Kirkland woman creates dog collars, wallets and more out of recycled goods

Kirkland resident Tracy Borders was inspired to turn trash into art while sailing around the islands of Croatia four years ago.

Kirkland resident Tracy Borders creates dog collars - such as the one pictured - luggage tags and wallets out of recycled goods.

Kirkland resident Tracy Borders was inspired to turn trash into art while sailing around the islands of Croatia four years ago.

Borders and her husband lived on a sailboat with two other people in a group of seven sailboats for one week.

And every afternoon the sailboats would pull into a port so they could gather their food.

“As Americans, we eat way too much junk food. But there was no junk food, no snacks,” Borders said. “It was an ongoing joke for us that every time we came into port we had to keep the potato chip bags.”

With an education in fine arts, Borders saved the potato chip bags and eventually made them into a quilt.

Now, her crafting business called Squigglechick Designs has sold about 600 dog collars, luggage tags, wallets, and more – all made from beer labels, pop cans and recycled materials.

Borders is gearing up to present her items at the fifth annual etsyRAIN Handmade Holiday Show in Seattle on Black Friday and Saturday, Nov. 29-30. This will be her third year participating.

But the longtime Juanita neighborhood resident of 16 years hasn’t always had enough time to dedicate herself to her art.

A former accountant at Coldwell Banker Bain, a real estate firm, Borders recently quit her job to immerse herself in Squigglechick Designs.

“I have a [bachelor’s] in fine arts but of course, being an artist, it doesn’t pay the bills, you learn right away,” she said. “In 2008, I started my business just to get back into the art world and make myself happy.”

Borders began as a fiber artist and dyed environmentally-friendly fabrics to use in her work. She still continues that line; however, it’s clear she’s fully immersed herself into working with up-cycled materials.

A typical work day could include making eight dog collars in eight hours or spending half a day working on a new design for a business or custom order.

In the last year, she’s sold more than 350 dog collars and confidently states they are her most popular product, which can run between $14 to $25.

“I cannot believe how many customers name their dogs off of beer,” she laughs, adding that soda brand names are popular too.

On Borders’s blog, tracyborders.blogspot.com, she recalls how she made 11 Twisted Tea dog collars for her first customer who had 11 dogs. The customer loved Twisted Tea so much she entered herself with her dogs into a contest that would put the winner’s photo on a carton of Twisted Tea.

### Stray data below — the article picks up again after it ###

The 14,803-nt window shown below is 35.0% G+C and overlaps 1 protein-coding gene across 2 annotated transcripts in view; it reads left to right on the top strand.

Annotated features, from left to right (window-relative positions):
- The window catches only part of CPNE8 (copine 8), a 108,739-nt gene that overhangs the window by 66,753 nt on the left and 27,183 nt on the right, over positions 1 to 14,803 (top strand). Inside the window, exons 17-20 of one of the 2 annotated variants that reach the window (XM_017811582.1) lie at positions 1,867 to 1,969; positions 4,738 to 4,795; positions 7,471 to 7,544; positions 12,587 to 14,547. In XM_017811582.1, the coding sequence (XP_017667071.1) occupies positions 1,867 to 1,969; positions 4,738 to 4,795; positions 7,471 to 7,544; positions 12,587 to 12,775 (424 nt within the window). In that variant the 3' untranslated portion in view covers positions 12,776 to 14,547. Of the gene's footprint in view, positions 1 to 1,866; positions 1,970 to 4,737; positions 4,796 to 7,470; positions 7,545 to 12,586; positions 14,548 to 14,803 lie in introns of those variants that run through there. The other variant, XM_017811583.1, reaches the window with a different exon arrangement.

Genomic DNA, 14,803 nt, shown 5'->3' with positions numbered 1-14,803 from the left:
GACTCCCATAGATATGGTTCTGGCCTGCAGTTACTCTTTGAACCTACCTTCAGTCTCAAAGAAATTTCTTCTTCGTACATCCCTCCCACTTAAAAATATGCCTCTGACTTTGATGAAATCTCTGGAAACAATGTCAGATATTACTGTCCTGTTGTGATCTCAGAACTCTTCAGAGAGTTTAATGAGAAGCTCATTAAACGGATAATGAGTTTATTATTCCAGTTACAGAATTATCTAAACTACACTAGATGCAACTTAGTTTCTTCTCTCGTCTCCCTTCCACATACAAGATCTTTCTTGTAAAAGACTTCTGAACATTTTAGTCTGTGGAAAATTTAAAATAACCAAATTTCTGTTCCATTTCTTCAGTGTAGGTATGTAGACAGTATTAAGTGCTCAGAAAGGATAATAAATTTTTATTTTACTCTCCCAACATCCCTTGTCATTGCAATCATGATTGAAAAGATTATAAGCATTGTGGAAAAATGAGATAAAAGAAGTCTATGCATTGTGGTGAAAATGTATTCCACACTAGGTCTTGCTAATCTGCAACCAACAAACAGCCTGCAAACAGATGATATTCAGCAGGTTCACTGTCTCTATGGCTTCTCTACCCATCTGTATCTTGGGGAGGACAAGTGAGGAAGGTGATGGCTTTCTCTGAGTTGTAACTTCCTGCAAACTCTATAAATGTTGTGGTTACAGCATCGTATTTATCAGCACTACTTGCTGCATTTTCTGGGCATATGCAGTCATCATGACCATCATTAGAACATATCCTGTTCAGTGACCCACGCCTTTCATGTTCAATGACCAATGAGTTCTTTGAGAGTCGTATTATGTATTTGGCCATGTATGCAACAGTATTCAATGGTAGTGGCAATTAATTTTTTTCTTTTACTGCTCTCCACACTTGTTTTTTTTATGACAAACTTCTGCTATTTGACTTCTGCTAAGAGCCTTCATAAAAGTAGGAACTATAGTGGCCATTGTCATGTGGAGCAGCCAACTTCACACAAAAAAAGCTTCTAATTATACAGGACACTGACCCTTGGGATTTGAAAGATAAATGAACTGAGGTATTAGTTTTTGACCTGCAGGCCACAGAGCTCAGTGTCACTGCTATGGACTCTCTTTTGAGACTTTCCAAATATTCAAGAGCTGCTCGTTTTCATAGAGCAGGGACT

Many of the Squigglechick Designs customers are regulars and Borders often creates custom products with up to half of her orders individualized.

Her second bestseller, luggage tags, and third bestseller, wallets, sell best around Christmas time and range between $8 to $30, depending on the product.

But getting enough material to make her products can sometimes be a challenge.

Although she gets the material for her art through friends and her husband’s coworkers and her own stash, she will often find it on the street.

“It sounds awful but you find stuff picking it off the street,” she said. “I don’t see it as trash, I automatically pick it up and think it’s a product I can use.”

Borders found the most milk labels, pop cans, beer bottles and cardboard packaging when she took the bus to and from work, adding that she also feels it does some good for the environment.

Beer companies will also send her labels to make custom products. Her work is sold in many brick and mortar businesses throughout the country, including Marshall Brewing Company, Reconstructed Clothing Co., Dog Dish, High Gravity Homebrewing & Wine Making, to name a few.

Many of her customers have heard about her business through word of mouth, but having her work featured in Draft Magazine, a publication for beer enthusiasts, has certainly helped, she said.

While Borders doesn’t see herself opening her own brick and mortar store, she does hope to be featured in local stores, possibly in downtown Kirkland.

“I’m doing pretty well, it’s just me,” she said. “I just need my sewing machine and a place to make my stuff.”

But she does have goals of making it big, literally.

Borders has been working hard at developing a “really cool” messenger bag.

“I’d like to create another line of things – handbags and bigger items,” she said, adding her customer-base is global with sales in Ireland, Germany, Spain, Italy and Japan in just this year.

Customers can also purchase her Squigglechick Designs items at the upcoming etsyRAIN Handmade Holiday Show between 11 a.m. and 5 p.m. Nov. 29-30 at the Bell Harbor International Conference Center, Elliot Hall, 2323 Elliot Ave., Seattle. For information, visit www.etsy.com/shop/squigglechick.

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Kirkland resident Tracy Borders

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